Nicknamed the “real-life Lorax” by National Geographic, “Einstein of the treetops” by the Wall Street Journal, and affectionately known as “the mother of canopy research,” biologist Meg Lowman—a pioneer in canopy ecology—has a lockdown on some of science’s best nicknames, and it couldn’t be more deserved.
Lowman has worked tirelessly for more than 30 years to map biodiversity in forest canopies—an environment so expansive (and so critical to global systems) that it’s often referred to as “the eighth continent.” When she picked up a slingshot and rope in the '70s (as a way of sending a climbing line skyward), she became one of the first people to study trees from above instead of below. In the years that followed, she helped design hot-air balloons and treetop walkways now used by scientists and students around the world to study the little-known ecosystems high above the forest floor.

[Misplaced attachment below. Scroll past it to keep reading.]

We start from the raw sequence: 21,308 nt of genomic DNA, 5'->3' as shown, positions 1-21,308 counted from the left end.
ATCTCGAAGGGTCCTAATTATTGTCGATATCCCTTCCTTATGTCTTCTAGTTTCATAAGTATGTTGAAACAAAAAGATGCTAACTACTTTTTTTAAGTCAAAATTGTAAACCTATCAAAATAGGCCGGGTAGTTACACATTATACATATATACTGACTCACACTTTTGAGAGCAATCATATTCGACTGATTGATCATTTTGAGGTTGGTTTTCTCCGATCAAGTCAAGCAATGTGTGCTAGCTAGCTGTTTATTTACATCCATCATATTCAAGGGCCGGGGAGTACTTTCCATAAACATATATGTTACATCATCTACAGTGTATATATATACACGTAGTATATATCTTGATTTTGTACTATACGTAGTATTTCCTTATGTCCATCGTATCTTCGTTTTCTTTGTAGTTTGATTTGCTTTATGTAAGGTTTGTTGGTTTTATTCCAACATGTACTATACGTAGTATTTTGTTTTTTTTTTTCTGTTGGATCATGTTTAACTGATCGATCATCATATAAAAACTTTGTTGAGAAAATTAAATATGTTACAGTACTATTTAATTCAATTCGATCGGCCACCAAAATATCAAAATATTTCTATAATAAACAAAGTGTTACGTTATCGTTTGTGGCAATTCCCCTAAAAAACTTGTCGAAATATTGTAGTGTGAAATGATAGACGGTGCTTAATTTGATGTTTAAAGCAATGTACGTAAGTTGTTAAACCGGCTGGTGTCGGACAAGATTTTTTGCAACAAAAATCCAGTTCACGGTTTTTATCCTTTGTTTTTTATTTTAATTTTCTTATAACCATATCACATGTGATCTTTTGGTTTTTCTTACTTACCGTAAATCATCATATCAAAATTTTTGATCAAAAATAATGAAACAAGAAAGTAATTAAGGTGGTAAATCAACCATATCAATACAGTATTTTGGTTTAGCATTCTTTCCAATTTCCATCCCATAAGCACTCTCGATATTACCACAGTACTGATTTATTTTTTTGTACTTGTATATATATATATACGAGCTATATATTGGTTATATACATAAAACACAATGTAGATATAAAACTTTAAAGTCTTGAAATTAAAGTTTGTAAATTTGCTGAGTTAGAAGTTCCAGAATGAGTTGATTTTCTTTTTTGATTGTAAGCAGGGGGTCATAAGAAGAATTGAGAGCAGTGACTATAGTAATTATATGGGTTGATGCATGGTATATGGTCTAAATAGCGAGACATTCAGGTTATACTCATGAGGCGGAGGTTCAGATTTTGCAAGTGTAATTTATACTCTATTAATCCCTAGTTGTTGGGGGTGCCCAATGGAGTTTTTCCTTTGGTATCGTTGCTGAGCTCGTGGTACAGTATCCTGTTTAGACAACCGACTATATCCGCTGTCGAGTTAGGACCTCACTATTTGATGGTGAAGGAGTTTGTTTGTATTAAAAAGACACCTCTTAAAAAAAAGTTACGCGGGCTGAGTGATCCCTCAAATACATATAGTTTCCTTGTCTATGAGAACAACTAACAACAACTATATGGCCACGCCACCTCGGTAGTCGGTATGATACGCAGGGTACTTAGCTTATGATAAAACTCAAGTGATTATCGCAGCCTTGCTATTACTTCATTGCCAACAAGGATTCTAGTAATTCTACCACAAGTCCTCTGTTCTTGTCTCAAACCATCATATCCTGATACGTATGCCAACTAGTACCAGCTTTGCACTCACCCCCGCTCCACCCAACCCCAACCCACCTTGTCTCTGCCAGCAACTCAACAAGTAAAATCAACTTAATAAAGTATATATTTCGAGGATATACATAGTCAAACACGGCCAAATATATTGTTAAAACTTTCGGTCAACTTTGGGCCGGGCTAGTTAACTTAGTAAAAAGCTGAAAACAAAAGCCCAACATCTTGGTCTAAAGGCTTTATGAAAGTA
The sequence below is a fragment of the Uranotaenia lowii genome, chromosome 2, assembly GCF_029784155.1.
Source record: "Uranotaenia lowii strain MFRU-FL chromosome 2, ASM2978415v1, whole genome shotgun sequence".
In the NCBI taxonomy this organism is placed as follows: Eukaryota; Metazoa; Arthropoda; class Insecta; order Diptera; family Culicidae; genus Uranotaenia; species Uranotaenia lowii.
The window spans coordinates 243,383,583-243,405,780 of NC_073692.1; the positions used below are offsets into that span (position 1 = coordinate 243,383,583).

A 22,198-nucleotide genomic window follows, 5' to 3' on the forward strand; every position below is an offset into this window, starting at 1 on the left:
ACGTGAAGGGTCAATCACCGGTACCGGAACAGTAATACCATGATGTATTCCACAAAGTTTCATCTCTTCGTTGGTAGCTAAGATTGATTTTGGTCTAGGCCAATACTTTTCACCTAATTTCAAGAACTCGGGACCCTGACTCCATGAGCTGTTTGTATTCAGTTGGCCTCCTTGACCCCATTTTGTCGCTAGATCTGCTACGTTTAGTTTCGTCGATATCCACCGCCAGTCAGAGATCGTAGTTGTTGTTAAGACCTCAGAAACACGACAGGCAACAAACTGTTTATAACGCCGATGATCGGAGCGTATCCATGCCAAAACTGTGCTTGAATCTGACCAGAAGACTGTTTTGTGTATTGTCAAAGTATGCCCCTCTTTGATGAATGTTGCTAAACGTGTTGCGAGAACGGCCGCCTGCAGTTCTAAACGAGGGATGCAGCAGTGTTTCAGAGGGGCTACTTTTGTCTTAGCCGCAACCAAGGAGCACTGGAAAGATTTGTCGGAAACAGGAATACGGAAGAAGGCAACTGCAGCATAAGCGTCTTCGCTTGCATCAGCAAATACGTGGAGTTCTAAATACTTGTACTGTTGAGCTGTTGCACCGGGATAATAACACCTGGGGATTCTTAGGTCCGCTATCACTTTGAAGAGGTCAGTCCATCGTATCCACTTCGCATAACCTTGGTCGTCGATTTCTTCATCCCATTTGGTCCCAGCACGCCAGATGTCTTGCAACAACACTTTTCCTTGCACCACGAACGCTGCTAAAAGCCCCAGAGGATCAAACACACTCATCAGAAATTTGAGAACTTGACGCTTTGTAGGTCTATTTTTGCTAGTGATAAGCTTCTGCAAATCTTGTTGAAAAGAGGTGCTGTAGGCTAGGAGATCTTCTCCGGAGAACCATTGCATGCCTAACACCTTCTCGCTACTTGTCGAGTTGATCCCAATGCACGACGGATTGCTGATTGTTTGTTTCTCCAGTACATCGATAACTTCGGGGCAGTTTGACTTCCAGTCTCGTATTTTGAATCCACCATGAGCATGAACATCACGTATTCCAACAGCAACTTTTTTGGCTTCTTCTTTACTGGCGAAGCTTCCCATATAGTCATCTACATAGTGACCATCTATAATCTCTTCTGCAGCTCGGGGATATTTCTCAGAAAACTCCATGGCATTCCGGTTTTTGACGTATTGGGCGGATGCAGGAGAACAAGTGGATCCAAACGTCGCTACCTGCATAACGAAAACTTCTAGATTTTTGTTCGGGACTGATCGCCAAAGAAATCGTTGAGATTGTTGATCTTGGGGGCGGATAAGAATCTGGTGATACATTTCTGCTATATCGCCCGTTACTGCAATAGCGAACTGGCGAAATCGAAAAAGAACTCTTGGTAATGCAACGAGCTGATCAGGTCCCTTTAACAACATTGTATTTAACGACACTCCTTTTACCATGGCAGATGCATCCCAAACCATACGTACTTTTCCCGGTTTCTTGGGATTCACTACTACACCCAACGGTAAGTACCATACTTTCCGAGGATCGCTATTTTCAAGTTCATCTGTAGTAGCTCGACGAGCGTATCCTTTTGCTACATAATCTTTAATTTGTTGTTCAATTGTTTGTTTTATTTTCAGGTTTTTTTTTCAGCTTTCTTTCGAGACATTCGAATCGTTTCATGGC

In addition to her efforts to document canopy biodiversity, Lowman also works to champion forest conservation around the world through a series of creative (and highly effective) projects. And regardless of where she is in the world—in classrooms, in the field, on city streets—she tries to actively serve as a role model for women and minorities, inspiring and mentoring people who never imagined themselves as scientists or conservationists.